U.S. defers pollution fines for big livestock, poultry farms

US - The Bush administration will let thousands of factory-style farms escape severe penalties for fouling the air and water with animal excrement in exchange for data to help curb future pollution.

The Environmental Protection Agency has signed agreements with 2,681 animal feeding operations in the egg, chicken, turkey, dairy and hog industries. They would be exempt from potential fines of up to $27,500 a day for violations either in the past or over the next four years.

Monday, the EPA said its Environmental Appeals Board had approved the first 20 of those agreements, selecting accords it thought were representative of the whole. EPA officials said those approvals set the stage for the remaining agreements to gain approval quickly.

The agreements include 10 swine-raising operations and 10 operations that raise egg-laying birds. The board said it determined that the agreements were consistent with the Clean Air Act, including its penalty provisions.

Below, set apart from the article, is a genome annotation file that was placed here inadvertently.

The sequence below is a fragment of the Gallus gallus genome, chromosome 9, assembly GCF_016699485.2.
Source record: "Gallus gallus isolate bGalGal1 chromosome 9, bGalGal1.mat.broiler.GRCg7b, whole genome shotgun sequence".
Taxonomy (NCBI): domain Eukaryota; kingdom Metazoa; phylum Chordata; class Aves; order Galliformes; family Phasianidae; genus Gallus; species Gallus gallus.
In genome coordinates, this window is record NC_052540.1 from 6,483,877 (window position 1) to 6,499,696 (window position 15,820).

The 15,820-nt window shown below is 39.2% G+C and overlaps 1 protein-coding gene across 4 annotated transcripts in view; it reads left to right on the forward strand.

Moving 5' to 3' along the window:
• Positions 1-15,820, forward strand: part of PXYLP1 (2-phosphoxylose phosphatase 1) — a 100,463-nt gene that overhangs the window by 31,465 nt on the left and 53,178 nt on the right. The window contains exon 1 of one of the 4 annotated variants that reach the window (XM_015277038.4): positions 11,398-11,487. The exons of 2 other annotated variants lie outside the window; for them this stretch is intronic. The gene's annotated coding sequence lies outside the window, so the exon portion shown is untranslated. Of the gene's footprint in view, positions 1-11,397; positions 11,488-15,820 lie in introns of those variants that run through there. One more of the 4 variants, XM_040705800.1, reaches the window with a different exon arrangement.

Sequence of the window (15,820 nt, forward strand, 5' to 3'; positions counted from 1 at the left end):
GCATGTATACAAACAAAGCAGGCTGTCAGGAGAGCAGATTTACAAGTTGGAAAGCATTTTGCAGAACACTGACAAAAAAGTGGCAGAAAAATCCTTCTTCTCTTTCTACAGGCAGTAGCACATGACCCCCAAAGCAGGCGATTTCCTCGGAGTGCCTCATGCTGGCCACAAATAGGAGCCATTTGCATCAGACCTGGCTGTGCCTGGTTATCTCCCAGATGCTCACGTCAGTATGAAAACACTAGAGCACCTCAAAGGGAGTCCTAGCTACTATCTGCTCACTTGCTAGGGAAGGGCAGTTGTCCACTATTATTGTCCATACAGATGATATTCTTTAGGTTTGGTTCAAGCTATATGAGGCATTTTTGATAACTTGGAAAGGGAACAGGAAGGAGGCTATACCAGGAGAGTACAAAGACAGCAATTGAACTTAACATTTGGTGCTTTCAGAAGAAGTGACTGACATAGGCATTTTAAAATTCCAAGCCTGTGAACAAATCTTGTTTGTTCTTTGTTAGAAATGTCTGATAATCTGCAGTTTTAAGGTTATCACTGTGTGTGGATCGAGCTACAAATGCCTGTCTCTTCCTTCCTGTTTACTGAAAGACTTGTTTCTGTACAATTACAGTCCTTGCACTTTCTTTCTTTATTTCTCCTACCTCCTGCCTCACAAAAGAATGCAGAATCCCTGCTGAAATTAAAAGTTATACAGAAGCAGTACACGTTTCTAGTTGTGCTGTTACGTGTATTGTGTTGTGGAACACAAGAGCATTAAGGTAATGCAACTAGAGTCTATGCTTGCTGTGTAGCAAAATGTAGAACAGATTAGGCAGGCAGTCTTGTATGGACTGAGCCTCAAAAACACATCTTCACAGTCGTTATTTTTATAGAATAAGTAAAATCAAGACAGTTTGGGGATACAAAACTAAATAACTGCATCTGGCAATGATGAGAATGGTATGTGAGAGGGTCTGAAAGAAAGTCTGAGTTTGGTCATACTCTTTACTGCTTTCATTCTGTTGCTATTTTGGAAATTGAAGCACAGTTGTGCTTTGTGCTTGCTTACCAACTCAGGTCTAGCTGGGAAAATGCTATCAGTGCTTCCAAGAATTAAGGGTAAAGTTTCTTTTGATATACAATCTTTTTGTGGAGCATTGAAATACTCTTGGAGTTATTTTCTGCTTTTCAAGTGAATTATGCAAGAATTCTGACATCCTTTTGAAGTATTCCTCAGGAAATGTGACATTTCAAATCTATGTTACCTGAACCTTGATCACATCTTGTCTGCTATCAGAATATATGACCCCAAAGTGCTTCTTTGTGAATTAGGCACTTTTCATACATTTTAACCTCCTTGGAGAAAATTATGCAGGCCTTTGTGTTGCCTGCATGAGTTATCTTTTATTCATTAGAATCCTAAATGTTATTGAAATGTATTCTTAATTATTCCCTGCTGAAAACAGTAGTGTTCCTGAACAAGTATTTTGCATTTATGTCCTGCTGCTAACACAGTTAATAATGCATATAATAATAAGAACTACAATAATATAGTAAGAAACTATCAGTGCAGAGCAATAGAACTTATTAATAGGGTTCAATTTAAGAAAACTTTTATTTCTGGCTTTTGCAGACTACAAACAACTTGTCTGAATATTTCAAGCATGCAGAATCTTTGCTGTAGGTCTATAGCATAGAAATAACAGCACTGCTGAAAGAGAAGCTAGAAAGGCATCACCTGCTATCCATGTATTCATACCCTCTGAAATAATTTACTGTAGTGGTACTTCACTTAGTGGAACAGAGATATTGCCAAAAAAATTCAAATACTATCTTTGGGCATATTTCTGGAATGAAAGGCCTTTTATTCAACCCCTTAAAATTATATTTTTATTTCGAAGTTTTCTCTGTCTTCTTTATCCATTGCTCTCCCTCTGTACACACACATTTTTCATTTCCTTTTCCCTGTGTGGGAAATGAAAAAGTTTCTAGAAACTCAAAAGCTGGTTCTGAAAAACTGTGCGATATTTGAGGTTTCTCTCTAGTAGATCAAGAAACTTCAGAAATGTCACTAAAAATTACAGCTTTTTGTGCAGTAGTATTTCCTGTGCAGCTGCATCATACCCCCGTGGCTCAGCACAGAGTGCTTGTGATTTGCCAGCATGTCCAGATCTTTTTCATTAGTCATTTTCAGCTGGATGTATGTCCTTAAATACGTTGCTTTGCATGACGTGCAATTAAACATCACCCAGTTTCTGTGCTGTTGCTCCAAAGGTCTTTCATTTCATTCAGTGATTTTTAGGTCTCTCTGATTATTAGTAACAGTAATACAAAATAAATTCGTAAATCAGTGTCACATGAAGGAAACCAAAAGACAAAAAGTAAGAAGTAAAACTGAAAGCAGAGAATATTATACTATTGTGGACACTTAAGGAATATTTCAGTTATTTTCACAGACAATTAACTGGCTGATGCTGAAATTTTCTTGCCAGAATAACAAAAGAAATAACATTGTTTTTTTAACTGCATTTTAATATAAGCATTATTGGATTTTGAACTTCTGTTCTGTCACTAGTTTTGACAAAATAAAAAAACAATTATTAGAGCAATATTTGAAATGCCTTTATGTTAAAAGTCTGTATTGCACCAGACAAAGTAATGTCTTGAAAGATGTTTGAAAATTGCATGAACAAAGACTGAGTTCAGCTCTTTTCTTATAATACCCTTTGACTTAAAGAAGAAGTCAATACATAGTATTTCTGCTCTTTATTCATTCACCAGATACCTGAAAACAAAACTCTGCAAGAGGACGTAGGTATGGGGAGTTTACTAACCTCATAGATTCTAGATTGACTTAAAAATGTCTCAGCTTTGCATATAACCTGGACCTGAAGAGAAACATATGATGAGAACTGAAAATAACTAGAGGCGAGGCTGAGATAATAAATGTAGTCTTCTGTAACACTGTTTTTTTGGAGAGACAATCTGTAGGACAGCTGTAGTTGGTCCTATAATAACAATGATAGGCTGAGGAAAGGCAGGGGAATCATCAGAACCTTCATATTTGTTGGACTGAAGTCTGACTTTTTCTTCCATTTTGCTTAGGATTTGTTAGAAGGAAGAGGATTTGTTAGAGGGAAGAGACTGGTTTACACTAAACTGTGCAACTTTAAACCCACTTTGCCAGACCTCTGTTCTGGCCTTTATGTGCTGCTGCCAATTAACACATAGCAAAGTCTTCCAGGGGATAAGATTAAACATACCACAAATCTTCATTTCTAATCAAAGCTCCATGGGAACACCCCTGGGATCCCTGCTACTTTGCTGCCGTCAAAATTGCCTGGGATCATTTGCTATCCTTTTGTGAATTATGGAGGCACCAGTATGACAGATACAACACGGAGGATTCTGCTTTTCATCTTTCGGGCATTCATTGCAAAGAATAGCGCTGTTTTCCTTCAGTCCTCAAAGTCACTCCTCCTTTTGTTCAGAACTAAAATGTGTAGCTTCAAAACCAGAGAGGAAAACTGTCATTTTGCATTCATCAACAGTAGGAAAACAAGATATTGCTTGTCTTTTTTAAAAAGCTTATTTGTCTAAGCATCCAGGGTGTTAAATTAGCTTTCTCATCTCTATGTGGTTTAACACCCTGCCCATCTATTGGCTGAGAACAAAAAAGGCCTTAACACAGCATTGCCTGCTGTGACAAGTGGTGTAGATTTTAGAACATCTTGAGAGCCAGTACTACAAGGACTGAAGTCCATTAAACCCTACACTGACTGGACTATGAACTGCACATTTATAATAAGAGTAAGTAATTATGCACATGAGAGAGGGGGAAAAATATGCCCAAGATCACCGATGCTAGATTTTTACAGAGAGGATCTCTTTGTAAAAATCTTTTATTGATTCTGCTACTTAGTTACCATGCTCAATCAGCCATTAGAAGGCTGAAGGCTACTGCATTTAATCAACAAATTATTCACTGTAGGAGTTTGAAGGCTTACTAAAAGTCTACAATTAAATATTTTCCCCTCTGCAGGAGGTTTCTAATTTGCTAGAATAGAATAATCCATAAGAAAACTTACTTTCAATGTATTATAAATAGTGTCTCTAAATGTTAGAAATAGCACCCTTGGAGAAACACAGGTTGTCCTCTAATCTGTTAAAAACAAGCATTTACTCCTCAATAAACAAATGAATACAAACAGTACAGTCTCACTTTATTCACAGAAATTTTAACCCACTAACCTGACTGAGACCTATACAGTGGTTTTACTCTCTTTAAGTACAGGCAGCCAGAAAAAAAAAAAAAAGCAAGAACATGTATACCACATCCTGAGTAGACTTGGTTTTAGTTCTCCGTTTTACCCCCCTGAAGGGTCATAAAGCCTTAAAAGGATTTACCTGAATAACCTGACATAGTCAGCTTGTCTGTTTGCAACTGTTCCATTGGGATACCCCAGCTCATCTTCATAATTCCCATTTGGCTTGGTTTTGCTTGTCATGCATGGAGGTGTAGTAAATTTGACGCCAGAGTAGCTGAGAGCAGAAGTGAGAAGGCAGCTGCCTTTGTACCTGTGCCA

Jon Scholl, EPA Administrator Stephen Johnson's agriculture adviser, said the agreements are the most efficient way of obtaining the data needed to determine whether the animal feeding operations are complying with federal air emission laws.

"This is a very important step," he said. "This really paves the way for the study process to begin."

The EPA said its consent agreements with the animal feeding operations will cover more than 6,700 farms in 42 states. Another 7,000 farms are covered through Tyson Foods Inc. (TSN), but because contract growers are independent business owners, the company said only that it will gain the exemptions.

Source: AgricultureOnline
calendar icon 1 February 2006
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